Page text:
Saturdays are normally spent in the office. Not this one. This time, we drove to South Bend, IN. A place I've never been. My friend, Anne, had arranged to have me as a speaker at a conference - in South Bend. We had two choices. One, drive up and back the same day - a total of six hours of driving. Or, two, drive up and spend the night. Now, there were plenty of things to do in South Bend. But, there were also plenty of things to do in Indy. Mostly involving taking care of clients. And, my clients come first. So, we drove up and back. It's a miserable drive. You get stopped at EVERY light in Kokomo. My friend Jeb is the economic development director up there and he drives down here to Indy all the time. He's obviously a LOT more patient than I am because I'd lose my mind if I had to make that drive very often.
Now, the good news is that I had a blast up in South Bend. We had 52 women registered for the Social Security seminar. I've never had so much fun teaching this. Talk about laughing. And great questions. These ladies took the cake. Then, it was time to head south. But, on the way we needed to see two things. One was the Notre Dame campus and the other was the world's largest egg. Notre Dame was gorgeous. We saw the gold dome
and Touchdown Jesus
and lots of other stuff. Then we were off to Mentone and the egg. I called Mom on the way to make sure she'd made it through the church rummage sale ok. Told her where we were headed. You're right. She thought we were nuts. Ok, fine. We are. But we have fun being nuts. She said she'd not walk around the corner to see the egg. We drove about 20 miles out of our way. And, laughed the whole way. See, just talking about the world's largest egg is funny. That's what I love about Connie - he's curious.
Needless to say, we didn't get home quite in time for Annie to get her dinner on time. Nor did she get her lamb snack on time. We were a few minutes ahead of the 8:30 scooby snack. Whew! On the way home we debated. Stop for dinner? Nope, takes too long since Annie's got to go out. Get carryout? Nothing sounded good. We were both focused on a recipe I'd read in Cooks Illustrated. A salad recipe. There was leftover chicken stirfry on brown rice if we wanted it. But, we both wanted this salad. Figs, prosciutto, parmesan. On bitter greens. And, have we ever got the bitter greens in our garden. Fine then. It was decided. Home to fix THAT salad.
What did we think? I could make this once a week and we'd not get tired of it. The flavors played together perfectly. It took just two strips of parmesan to pull it all together. We had some leftover blackberries so I added them. They fit in just fine. One other change was to toss the minced shallot into the skillet with the prosciutto instead of adding it raw. The whole premise of the article was that by incorporating the right types of ingredients into a salad with bitter greens, you can neutralize the bitterness. I'm here to tell you it works! There were two more salad recipes with the article and we'll undoubtedly try both since this one was such a homerun.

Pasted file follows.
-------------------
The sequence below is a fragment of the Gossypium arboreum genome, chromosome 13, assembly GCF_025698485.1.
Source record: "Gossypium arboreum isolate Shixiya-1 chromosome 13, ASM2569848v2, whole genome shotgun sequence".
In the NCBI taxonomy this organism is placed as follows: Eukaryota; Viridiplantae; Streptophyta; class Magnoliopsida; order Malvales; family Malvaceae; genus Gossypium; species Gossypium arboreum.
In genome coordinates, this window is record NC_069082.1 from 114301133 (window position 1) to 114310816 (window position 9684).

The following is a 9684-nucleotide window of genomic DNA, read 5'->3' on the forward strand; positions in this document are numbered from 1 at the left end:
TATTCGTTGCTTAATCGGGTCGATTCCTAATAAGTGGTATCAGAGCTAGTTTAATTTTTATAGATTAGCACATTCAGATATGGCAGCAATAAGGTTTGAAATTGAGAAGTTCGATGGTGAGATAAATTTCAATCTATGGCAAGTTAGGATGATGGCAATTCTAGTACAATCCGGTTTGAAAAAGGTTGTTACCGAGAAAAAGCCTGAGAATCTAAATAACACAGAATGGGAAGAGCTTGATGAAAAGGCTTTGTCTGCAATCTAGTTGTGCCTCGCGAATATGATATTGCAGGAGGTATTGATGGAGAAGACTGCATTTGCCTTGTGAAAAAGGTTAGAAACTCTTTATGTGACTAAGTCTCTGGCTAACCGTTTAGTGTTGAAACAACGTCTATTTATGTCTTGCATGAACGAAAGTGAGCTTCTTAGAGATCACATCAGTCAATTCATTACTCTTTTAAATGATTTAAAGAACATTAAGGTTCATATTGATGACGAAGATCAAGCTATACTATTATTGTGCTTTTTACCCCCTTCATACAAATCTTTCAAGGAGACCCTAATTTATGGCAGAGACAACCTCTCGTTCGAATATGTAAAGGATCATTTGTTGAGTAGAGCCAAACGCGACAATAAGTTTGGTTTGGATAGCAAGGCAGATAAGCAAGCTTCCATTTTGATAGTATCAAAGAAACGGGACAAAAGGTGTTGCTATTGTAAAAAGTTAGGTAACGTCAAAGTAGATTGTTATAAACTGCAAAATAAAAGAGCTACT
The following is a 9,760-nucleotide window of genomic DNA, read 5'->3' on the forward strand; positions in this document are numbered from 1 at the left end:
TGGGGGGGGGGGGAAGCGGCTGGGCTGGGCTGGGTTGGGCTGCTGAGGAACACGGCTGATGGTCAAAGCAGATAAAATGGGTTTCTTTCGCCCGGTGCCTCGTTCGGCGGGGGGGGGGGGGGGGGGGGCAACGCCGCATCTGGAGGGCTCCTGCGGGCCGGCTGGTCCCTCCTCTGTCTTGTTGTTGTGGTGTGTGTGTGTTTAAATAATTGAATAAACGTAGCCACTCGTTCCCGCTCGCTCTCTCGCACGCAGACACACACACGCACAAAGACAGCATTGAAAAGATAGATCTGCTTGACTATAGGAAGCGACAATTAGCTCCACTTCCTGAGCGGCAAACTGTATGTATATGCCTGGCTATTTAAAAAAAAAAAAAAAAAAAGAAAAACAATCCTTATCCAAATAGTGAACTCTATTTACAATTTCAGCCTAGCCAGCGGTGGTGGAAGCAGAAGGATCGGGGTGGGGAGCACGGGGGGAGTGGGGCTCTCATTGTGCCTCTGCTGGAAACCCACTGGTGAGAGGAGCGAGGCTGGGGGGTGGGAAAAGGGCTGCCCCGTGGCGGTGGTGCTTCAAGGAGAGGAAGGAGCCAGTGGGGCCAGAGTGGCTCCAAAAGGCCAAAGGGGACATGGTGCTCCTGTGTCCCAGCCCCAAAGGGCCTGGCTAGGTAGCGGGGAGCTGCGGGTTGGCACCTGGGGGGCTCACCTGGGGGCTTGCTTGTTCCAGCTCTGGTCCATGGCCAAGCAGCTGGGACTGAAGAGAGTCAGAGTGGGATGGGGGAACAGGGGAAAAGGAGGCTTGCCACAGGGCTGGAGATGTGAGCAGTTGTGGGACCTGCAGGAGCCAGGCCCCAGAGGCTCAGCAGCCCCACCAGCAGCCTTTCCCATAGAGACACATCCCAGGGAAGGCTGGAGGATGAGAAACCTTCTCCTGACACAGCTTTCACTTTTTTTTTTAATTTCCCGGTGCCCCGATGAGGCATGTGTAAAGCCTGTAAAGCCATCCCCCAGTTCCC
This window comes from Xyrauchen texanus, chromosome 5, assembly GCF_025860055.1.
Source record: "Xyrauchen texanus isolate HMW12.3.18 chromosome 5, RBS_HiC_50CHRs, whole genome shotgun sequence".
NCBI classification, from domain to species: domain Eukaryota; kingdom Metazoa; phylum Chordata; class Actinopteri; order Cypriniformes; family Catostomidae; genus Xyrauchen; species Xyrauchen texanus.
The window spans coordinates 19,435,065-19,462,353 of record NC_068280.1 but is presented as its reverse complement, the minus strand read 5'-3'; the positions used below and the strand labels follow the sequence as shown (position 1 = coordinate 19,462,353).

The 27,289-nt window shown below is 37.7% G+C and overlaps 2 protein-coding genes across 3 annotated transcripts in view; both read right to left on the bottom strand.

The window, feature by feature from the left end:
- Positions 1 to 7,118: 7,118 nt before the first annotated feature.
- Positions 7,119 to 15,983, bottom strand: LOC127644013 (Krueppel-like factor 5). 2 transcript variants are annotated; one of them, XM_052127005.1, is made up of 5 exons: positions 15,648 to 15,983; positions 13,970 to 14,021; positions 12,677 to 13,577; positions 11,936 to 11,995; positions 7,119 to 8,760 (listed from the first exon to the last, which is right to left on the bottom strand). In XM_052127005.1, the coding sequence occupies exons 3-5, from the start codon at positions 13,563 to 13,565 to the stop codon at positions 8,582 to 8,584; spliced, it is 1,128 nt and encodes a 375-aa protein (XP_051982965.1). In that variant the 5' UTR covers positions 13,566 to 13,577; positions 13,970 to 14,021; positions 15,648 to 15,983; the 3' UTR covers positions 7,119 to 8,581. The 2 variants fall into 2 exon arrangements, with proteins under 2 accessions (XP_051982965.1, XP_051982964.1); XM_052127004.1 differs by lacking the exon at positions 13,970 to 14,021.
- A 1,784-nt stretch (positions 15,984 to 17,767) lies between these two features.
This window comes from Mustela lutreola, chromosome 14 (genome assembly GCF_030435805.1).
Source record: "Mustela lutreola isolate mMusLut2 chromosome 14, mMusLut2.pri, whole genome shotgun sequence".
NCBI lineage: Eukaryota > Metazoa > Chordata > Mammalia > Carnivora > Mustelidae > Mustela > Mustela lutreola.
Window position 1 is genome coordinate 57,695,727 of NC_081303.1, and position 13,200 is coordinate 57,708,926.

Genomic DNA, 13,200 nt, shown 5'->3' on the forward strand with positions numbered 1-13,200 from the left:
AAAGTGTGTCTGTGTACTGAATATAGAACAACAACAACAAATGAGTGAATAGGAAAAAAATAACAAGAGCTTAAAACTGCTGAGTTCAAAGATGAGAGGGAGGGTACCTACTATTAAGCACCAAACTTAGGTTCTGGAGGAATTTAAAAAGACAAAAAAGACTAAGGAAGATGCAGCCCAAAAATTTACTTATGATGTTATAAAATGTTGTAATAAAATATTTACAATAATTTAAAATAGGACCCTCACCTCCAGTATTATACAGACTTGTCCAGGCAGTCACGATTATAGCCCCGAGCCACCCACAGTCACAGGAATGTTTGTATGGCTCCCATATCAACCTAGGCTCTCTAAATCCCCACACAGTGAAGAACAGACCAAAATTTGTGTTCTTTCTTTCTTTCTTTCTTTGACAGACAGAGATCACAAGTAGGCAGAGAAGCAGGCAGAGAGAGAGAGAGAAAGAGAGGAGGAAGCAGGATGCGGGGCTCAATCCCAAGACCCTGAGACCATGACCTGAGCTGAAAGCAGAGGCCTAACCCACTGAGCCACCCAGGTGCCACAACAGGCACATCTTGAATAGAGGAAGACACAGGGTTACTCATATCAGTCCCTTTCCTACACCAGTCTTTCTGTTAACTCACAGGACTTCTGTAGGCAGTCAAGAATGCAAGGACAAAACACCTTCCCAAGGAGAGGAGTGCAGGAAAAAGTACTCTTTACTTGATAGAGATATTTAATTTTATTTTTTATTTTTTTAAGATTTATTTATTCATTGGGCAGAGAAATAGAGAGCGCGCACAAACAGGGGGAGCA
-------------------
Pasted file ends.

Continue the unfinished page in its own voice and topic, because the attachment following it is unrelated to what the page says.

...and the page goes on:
Bitter Greens Salad with Figs and Prosciutto
4 T extra virgin olive oil, divided
2 oz thinly sliced prosciutto, cut into 1/2" wide ribbons
1 T raspberry jam (I used black raspberry
3 T balsamic vinegar
1/2 c dried figs, stems removed
1 small shalot, finely minced
8 c arugula or other bitter greens (5 oz) (I used sorrel and red giant mustard greens)
1/2 c walnuts, toasted and chopped
Chop the prosciutto and mince the shallot. Saute both in a small amount of olive oil. You want the prosciutto to be a smidgen crispy but not totally.
Toast the walnuts.
Whisk together the blackberry jam and the balsamic vinegar. Add the figs, cover the bowl with plastic wrap (cut a couple of holes to vent) and microwave them for 30 seconds to one minute until they plump.
Remove the figs from the vinegar, cool them and chop them into 1/4" pieces.
Whisk the other three tablespoons of olive oil into the vinegar/jam mixture.
Now, it's time to put the salad together. I decided to use a smaller amount of greens that the 8 cups called for in the recipe primarily because it's still pretty early in the growing season and our greens aren't super huge yet.
Here's what the goodies look like close up:
Last, but not least, shave a couple of ribbons of parmesan over the top.
adapted from Cooks Illustrated